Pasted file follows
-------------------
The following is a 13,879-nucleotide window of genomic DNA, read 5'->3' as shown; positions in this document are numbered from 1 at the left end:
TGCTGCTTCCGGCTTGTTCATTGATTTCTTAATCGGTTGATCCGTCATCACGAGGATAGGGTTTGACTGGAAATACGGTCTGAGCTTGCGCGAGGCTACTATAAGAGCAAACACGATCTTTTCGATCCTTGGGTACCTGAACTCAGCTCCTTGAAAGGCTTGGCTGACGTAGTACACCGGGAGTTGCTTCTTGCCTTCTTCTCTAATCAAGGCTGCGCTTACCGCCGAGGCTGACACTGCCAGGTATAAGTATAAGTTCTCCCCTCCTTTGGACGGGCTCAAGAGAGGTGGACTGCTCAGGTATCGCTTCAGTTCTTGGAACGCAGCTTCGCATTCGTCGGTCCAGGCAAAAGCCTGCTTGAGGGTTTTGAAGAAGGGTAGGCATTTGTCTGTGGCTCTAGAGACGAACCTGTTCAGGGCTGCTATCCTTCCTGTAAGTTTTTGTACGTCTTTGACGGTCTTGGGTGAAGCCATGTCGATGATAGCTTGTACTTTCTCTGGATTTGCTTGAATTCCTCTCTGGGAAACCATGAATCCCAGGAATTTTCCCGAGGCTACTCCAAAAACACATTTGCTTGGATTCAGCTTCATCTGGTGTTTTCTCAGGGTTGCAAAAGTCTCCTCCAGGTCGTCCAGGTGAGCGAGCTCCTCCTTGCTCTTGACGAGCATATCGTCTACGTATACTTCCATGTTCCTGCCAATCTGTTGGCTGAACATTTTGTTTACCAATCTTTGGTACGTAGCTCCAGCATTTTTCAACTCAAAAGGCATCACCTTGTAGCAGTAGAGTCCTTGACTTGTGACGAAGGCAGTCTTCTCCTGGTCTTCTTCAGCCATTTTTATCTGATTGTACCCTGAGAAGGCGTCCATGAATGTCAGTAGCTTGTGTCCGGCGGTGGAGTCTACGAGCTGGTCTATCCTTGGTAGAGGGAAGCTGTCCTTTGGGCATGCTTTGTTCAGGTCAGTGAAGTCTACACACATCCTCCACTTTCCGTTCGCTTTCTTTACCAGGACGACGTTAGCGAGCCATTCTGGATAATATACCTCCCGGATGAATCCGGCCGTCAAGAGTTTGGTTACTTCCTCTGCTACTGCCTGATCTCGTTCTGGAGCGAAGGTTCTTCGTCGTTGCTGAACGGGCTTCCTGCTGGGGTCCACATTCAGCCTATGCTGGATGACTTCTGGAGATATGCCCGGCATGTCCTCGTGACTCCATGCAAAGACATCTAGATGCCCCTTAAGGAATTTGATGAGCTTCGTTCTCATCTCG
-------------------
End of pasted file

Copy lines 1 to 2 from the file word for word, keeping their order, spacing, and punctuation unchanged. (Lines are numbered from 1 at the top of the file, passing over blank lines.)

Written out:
The following is a 13,879-nucleotide window of genomic DNA, read 5'->3' as shown; positions in this document are numbered from 1 at the left end:
TGCTGCTTCCGGCTTGTTCATTGATTTCTTAATCGGTTGATCCGTCATCACGAGGATAGGGTTTGACTGGAAATACGGTCTGAGCTTGCGCGAGGCTACTATAAGAGCAAACACGATCTTTTCGATCCTTGGGTACCTGAACTCAGCTCCTTGAAAGGCTTGGCTGACGTAGTACACCGGGAGTTGCTTCTTGCCTTCTTCTCTAATCAAGGCTGCGCTTACCGCCGAGGCTGACACTGCCAGGTATAAGTATAAGTTCTCCCCTCCTTTGGACGGGCTCAAGAGAGGTGGACTGCTCAGGTATCGCTTCAGTTCTTGGAACGCAGCTTCGCATTCGTCGGTCCAGGCAAAAGCCTGCTTGAGGGTTTTGAAGAAGGGTAGGCATTTGTCTGTGGCTCTAGAGACGAACCTGTTCAGGGCTGCTATCCTTCCTGTAAGTTTTTGTACGTCTTTGACGGTCTTGGGTGAAGCCATGTCGATGATAGCTTGTACTTTCTCTGGATTTGCTTGAATTCCTCTCTGGGAAACCATGAATCCCAGGAATTTTCCCGAGGCTACTCCAAAAACACATTTGCTTGGATTCAGCTTCATCTGGTGTTTTCTCAGGGTTGCAAAAGTCTCCTCCAGGTCGTCCAGGTGAGCGAGCTCCTCCTTGCTCTTGACGAGCATATCGTCTACGTATACTTCCATGTTCCTGCCAATCTGTTGGCTGAACATTTTGTTTACCAATCTTTGGTACGTAGCTCCAGCATTTTTCAACTCAAAAGGCATCACCTTGTAGCAGTAGAGTCCTTGACTTGTGACGAAGGCAGTCTTCTCCTGGTCTTCTTCAGCCATTTTTATCTGATTGTACCCTGAGAAGGCGTCCATGAATGTCAGTAGCTTGTGTCCGGCGGTGGAGTCTACGAGCTGGTCTATCCTTGGTAGAGGGAAGCTGTCCTTTGGGCATGCTTTGTTCAGGTCAGTGAAGTCTACACACATCCTCCACTTTCCGTTCGCTTTCTTTACCAGGACGACGTTAGCGAGCCATTCTGGATAATATACCTCCCGGATGAATCCGGCCGTCAAGAGTTTGGTTACTTCCTCTGCTACTGCCTGATCTCGTTCTGGAGCGAAGGTTCTTCGTCGTTGCTGAACGGGCTTCCTGCTGGGGTCCACATTCAGCCTATGCTGGATGACTTCTGGAGATATGCCCGGCATGTCCTCGTGACTCCATGCAAAGACATCTAGATGCCCCTTAAGGAATTTGATGAGCTTCGTTCTCATCTCG